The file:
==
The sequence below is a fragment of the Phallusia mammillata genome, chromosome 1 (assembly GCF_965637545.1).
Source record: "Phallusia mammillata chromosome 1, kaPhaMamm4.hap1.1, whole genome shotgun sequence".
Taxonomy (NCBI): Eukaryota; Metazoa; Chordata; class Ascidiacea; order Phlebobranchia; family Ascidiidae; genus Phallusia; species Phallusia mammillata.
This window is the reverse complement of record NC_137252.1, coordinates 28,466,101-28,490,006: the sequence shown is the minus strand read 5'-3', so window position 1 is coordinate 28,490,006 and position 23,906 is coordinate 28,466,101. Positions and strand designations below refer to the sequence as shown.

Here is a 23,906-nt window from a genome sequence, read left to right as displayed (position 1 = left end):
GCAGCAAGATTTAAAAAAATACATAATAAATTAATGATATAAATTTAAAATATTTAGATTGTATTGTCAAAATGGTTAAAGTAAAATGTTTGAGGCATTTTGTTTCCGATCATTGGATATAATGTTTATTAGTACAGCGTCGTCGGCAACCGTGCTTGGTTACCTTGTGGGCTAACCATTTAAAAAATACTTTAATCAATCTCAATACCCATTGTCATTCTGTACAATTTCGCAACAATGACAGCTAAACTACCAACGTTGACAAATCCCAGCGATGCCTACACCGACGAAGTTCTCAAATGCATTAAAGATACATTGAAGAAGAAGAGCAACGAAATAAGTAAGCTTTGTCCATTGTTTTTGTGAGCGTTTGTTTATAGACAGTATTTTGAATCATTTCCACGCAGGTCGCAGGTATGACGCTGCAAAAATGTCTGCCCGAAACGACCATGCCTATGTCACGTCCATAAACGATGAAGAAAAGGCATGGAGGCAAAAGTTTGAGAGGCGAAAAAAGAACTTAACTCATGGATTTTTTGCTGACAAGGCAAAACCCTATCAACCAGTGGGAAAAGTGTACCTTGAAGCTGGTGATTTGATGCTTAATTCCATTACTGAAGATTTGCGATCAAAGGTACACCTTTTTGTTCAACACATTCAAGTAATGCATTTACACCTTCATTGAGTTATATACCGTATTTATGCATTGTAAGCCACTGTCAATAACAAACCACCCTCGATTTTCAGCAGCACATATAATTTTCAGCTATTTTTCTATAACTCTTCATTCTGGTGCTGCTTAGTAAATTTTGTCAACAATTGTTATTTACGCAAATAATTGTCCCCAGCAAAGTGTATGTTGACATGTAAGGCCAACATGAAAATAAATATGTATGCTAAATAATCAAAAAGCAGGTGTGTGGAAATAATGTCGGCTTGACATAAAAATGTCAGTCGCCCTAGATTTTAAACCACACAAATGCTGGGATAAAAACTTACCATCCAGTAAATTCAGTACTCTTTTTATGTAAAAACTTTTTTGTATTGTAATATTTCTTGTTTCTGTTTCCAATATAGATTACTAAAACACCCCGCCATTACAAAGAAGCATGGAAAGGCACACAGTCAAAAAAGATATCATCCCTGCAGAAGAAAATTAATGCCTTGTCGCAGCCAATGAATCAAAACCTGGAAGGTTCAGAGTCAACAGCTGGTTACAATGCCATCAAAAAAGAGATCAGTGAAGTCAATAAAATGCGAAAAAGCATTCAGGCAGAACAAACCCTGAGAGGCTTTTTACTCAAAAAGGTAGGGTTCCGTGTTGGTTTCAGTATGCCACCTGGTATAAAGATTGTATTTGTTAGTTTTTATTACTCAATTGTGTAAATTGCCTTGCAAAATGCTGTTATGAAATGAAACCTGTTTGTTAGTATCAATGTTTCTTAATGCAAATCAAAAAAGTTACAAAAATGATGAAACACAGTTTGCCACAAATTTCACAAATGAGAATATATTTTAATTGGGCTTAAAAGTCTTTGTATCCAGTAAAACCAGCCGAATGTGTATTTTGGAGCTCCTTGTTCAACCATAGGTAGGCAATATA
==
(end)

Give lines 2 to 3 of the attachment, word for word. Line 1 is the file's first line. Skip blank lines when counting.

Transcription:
Source record: "Phallusia mammillata chromosome 1, kaPhaMamm4.hap1.1, whole genome shotgun sequence".
Taxonomy (NCBI): Eukaryota; Metazoa; Chordata; class Ascidiacea; order Phlebobranchia; family Ascidiidae; genus Phallusia; species Phallusia mammillata.